Cardinal nest with eggs
I’ve never thought of cardinals as crafty and clever birds, but when it comes to something good to eat, I found they will go to great lengths to get it.
Several years ago I planted six blueberry bushes in the backyard. The next year they were large enough to bear fruit, so I kept checking them during the spring days. I was excited during the weeks as the berries turned from green to purple. Finally, one Saturday, I declared that the next weekend would be blueberry picking time. The bushes were still small and there weren’t a lot of berries, but I still looked forward to having some from our own bushes.
I didn’t have time during the week to check them, but, on Saturday morning, I went out in high anticipation with my bowl ready. My jaw dropped and my heart sank when I found the bushes empty. During that week, the birds, (mostly cardinals around our house) had helped themselves and cleaned them out.
The next year and several years after that I put up PVC pipe to make a frame and put netting over the bushes. I used twist ties to put the sections of netting together and attach it to the frame. That would work for a while, but after a week or two I would look out the back door and see a bird in the bushes, about to kill itself trying to get out the netting. I’d open up the entrance way and shoo him out. As the season went on and the birds seemed to get smarter, I would have to let a bird out 2 or 3 times a day.
Each time I would look around for holes in the netting. Sometimes the pvc had shifted or leaned and left a gap. Sometimes the pins holding the netting to the ground had come loose. I did watch to see how the birds got in. One day I saw one jump off the pvc onto the top netting. The bird’s weight caused a seam to open between two sections and he hopped through it.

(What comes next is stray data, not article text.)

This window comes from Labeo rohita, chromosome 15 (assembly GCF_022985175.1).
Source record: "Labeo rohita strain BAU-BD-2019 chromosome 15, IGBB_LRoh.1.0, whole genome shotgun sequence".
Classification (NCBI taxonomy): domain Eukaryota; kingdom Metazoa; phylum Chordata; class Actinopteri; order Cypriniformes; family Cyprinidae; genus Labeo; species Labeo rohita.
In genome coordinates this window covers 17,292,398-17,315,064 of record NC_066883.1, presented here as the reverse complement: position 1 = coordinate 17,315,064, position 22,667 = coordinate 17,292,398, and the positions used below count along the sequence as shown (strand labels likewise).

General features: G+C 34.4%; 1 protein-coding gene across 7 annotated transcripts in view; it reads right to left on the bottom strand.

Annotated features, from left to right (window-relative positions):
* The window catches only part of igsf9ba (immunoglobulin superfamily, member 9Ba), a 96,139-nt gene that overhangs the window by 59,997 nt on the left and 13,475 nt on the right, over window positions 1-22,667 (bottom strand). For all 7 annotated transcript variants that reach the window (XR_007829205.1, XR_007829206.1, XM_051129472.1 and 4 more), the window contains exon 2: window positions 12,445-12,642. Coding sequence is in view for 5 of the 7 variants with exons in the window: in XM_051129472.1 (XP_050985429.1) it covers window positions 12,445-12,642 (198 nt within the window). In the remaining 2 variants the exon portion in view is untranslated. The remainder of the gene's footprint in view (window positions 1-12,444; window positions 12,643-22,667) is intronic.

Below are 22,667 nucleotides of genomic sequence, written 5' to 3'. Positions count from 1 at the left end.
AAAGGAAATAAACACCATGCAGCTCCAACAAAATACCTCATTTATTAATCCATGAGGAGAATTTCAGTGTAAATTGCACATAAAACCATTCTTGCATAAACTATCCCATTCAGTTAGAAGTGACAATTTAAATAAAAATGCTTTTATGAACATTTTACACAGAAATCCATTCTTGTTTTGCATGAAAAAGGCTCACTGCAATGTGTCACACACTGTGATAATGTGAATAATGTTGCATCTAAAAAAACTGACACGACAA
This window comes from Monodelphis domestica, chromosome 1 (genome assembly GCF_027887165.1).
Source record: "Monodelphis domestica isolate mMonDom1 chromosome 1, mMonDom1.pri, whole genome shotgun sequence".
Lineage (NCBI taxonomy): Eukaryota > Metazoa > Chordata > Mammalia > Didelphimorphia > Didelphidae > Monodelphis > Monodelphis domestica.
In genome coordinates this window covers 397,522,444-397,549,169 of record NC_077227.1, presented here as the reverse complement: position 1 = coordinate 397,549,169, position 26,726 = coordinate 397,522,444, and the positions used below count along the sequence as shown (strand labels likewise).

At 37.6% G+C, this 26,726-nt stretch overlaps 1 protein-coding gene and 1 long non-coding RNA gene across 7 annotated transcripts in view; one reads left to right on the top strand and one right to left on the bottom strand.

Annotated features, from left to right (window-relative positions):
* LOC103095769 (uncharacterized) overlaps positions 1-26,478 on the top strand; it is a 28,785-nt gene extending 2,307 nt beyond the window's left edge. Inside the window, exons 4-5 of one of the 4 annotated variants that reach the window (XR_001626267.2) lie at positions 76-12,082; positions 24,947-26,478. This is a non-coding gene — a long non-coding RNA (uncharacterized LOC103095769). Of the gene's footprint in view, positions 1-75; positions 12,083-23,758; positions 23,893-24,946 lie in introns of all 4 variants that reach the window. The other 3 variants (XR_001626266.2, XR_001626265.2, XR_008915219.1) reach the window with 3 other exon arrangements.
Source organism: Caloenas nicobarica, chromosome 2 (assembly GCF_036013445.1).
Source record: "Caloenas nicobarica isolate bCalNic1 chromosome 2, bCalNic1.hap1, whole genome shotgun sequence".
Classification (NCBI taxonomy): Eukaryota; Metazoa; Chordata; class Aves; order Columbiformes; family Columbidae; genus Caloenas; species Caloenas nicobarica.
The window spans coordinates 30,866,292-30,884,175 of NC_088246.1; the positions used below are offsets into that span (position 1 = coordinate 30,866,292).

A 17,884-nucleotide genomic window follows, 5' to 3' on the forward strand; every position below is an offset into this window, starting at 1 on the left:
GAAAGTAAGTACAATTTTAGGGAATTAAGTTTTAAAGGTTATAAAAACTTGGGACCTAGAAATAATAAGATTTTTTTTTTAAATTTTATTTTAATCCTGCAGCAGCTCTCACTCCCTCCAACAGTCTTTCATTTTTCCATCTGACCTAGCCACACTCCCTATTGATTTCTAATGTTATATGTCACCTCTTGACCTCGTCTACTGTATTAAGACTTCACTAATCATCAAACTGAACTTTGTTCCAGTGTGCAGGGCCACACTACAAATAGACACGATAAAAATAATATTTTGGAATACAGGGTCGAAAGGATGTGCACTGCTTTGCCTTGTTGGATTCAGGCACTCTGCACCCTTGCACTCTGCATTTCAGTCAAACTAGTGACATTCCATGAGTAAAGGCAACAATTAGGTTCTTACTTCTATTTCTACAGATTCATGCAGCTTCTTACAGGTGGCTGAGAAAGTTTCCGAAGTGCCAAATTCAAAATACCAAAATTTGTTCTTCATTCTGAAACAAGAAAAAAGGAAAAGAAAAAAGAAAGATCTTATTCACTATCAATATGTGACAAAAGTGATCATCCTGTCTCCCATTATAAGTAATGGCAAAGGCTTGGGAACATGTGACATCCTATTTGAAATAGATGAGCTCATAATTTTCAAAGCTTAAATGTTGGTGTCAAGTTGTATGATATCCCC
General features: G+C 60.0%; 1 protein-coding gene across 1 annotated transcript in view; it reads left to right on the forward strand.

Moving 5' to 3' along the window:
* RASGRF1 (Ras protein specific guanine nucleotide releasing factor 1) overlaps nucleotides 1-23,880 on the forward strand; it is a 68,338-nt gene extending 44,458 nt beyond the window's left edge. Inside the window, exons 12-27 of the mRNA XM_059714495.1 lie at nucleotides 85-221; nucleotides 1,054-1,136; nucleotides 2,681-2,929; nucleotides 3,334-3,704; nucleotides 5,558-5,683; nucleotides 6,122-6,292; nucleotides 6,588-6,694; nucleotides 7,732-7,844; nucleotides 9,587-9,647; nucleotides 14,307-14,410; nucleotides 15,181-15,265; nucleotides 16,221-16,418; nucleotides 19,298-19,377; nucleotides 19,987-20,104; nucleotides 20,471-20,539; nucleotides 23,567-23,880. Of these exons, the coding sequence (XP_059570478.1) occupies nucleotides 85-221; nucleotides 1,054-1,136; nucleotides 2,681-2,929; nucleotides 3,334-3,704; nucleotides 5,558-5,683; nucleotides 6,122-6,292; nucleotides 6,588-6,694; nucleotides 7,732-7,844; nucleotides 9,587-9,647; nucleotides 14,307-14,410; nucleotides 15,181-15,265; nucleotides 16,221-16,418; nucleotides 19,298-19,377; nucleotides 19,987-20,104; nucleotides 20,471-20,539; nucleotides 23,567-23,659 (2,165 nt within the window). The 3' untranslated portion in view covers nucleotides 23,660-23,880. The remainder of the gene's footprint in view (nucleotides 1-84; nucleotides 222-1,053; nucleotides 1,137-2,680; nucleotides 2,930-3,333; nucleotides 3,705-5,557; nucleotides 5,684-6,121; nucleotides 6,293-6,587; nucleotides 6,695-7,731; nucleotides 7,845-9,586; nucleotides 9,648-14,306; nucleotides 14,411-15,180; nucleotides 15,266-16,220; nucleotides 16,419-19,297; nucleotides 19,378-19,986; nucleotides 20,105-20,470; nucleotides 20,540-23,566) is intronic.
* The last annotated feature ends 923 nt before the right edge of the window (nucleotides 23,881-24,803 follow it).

Last year, I built a sturdy frame of 4X4’s and 2X4’s to hold the netting, including a 2X4 runner at ground level. I stapled the netting to the wood, and used squeeze-on clips to connect the pieces of netting. That kept them out until the last week or two of harvest season, when I noticed a couple of rabbits inside the netting and found that they had chewed holes in it. The birds followed them through those, but also figured out if they flapped hard enough on the netting in some places they could work their way between two overlapped pieces and get in.
When I built the frame and installed the netting, I set it up to be able to roll the netting up and secure it with cable ties to uncover the bushes (for easier access for me and the bees). After last season, I did that, and the netting has been rolled up since then. (you can see a picture on last week’s blog)
The flowers came and the berries began filling out on the bushes – hopefully for a good crop for this year. So, last Saturday, I decided it was time to lower the netting, staple it to the runner, and put a strip of chicken wire at the bottom to keep the rabbits from chewing holes.
As I neared the bushes, a cardinal flew out. I looked to make sure there weren’t any others there, and let out an “oh, no!” at what I saw. I moved closer and thought “maybe not, maybe not”. But, then I stood on tippy-toe and peered into the nest I had found. There were three cardinal eggs in the nest.
As I said, “crafty and clever” describes a cardinal. This one went so far as to build a nest and lay eggs, knowing that I couldn’t lower the netting and separate them (and the blueberries) from the mother bird. What a devious plan – but, maybe the little ones will hatch and be out of the nest before the berries are completely ripe. We shall see.
“And ye shall seek me, and find me, when ye shall search for me with all your heart.” Jeremiah 29:13.
We can learn from the cardinals’ diligence (without the need for any craftiness or cleverness) in finding what they were seeking. As the verse says, if we search for God with all our heart, we will find him. He has always been there and always will be.